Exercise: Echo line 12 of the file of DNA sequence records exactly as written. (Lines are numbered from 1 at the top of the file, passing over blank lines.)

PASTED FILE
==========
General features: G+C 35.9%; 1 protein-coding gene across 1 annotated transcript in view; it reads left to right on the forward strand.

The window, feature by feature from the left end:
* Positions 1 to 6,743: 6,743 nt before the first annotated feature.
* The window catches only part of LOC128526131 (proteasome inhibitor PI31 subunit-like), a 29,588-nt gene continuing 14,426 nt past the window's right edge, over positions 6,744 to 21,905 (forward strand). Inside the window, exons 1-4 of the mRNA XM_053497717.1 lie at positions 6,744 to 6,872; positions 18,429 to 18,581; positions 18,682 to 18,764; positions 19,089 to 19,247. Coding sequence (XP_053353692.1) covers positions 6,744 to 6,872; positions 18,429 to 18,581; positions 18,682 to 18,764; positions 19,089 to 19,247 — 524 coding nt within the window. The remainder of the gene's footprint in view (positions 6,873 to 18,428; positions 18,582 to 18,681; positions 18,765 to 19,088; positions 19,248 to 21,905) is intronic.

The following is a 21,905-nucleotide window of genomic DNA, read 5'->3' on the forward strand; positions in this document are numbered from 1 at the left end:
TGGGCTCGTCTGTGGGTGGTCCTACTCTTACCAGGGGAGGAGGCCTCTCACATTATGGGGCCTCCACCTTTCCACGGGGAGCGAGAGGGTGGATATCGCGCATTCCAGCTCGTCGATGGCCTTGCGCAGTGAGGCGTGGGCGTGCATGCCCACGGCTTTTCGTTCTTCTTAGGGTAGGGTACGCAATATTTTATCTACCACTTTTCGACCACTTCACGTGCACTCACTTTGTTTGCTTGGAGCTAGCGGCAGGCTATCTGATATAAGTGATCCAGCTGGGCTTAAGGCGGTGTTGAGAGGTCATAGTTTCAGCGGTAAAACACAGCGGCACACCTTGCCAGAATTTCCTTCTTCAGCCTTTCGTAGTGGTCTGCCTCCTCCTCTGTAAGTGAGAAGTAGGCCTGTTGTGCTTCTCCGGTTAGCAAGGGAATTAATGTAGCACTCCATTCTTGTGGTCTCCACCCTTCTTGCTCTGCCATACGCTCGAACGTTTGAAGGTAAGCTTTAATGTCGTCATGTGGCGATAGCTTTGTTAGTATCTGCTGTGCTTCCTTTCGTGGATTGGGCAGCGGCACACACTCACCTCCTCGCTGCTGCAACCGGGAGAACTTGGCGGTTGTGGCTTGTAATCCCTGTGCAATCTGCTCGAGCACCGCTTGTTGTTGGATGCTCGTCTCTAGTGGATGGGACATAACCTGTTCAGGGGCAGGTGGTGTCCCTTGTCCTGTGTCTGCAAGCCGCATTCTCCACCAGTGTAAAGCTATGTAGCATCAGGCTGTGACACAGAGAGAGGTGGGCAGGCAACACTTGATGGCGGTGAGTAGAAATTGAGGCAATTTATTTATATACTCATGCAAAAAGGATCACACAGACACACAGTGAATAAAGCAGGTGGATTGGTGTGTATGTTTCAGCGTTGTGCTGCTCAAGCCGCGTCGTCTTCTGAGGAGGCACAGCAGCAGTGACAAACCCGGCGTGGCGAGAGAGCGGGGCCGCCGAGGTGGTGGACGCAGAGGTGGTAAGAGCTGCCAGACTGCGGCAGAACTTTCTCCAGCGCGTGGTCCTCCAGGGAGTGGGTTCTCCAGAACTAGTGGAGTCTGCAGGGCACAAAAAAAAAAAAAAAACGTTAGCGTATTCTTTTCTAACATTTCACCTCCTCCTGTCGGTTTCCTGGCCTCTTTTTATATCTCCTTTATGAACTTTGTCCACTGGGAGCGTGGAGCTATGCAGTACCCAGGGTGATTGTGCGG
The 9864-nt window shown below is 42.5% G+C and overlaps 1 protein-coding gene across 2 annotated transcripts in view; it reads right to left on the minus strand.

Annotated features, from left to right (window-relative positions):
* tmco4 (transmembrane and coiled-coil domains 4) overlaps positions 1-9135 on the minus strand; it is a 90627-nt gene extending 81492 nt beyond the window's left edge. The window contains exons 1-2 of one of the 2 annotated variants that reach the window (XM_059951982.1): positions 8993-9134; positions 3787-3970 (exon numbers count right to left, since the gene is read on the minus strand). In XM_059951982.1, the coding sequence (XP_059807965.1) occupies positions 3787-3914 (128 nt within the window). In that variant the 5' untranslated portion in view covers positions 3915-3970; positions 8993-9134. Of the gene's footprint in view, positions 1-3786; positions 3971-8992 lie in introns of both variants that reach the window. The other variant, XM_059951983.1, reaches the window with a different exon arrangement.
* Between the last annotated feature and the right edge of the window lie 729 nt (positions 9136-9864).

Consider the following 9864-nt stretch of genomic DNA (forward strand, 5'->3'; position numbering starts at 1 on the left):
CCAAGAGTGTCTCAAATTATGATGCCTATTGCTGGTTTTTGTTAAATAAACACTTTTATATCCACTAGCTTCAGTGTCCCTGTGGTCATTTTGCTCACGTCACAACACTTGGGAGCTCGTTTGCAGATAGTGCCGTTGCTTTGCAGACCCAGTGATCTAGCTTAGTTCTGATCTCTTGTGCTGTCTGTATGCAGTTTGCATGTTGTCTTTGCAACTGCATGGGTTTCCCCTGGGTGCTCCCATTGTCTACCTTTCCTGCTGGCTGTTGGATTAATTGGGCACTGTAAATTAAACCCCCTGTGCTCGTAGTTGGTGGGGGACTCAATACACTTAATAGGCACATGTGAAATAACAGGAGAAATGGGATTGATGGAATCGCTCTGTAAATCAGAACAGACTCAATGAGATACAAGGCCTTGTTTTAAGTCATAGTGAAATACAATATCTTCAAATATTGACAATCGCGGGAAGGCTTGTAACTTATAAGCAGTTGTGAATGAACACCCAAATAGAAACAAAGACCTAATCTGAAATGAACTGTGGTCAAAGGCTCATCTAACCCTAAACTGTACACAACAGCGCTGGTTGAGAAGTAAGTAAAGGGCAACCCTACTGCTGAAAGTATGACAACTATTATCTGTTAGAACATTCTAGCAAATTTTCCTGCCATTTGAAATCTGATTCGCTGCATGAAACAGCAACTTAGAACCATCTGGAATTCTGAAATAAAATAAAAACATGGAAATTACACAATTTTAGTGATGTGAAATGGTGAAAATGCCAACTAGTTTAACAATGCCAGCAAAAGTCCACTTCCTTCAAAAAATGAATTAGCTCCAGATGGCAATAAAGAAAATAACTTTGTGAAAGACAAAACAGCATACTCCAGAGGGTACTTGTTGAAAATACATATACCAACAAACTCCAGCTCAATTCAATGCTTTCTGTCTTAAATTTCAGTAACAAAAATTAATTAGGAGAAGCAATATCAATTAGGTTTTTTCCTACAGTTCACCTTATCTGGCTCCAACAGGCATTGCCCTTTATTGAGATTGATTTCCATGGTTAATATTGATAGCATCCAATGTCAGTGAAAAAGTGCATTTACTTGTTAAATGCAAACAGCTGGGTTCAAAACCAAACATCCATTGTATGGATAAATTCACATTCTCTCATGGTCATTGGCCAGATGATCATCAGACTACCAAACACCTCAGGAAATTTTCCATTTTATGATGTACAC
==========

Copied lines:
CCAAGAGTGTCTCAAATTATGATGCCTATTGCTGGTTTTTGTTAAATAAACACTTTTATATCCACTAGCTTCAGTGTCCCTGTGGTCATTTTGCTCACGTCACAACACTTGGGAGCTCGTTTGCAGATAGTGCCGTTGCTTTGCAGACCCAGTGATCTAGCTTAGTTCTGATCTCTTGTGCTGTCTGTATGCAGTTTGCATGTTGTCTTTGCAACTGCATGGGTTTCCCCTGGGTGCTCCCATTGTCTACCTTTCCTGCTGGCTGTTGGATTAATTGGGCACTGTAAATTAAACCCCCTGTGCTCGTAGTTGGTGGGGGACTCAATACACTTAATAGGCACATGTGAAATAACAGGAGAAATGGGATTGATGGAATCGCTCTGTAAATCAGAACAGACTCAATGAGATACAAGGCCTTGTTTTAAGTCATAGTGAAATACAATATCTTCAAATATTGACAATCGCGGGAAGGCTTGTAACTTATAAGCAGTTGTGAATGAACACCCAAATAGAAACAAAGACCTAATCTGAAATGAACTGTGGTCAAAGGCTCATCTAACCCTAAACTGTACACAACAGCGCTGGTTGAGAAGTAAGTAAAGGGCAACCCTACTGCTGAAAGTATGACAACTATTATCTGTTAGAACATTCTAGCAAATTTTCCTGCCATTTGAAATCTGATTCGCTGCATGAAACAGCAACTTAGAACCATCTGGAATTCTGAAATAAAATAAAAACATGGAAATTACACAATTTTAGTGATGTGAAATGGTGAAAATGCCAACTAGTTTAACAATGCCAGCAAAAGTCCACTTCCTTCAAAAAATGAATTAGCTCCAGATGGCAATAAAGAAAATAACTTTGTGAAAGACAAAACAGCATACTCCAGAGGGTACTTGTTGAAAATACATATACCAACAAACTCCAGCTCAATTCAATGCTTTCTGTCTTAAATTTCAGTAACAAAAATTAATTAGGAGAAGCAATATCAATTAGGTTTTTTCCTACAGTTCACCTTATCTGGCTCCAACAGGCATTGCCCTTTATTGAGATTGATTTCCATGGTTAATATTGATAGCATCCAATGTCAGTGAAAAAGTGCATTTACTTGTTAAATGCAAACAGCTGGGTTCAAAACCAAACATCCATTGTATGGATAAATTCACATTCTCTCATGGTCATTGGCCAGATGATCATCAGACTACCAAACACCTCAGGAAATTTTCCATTTTATGATGTACAC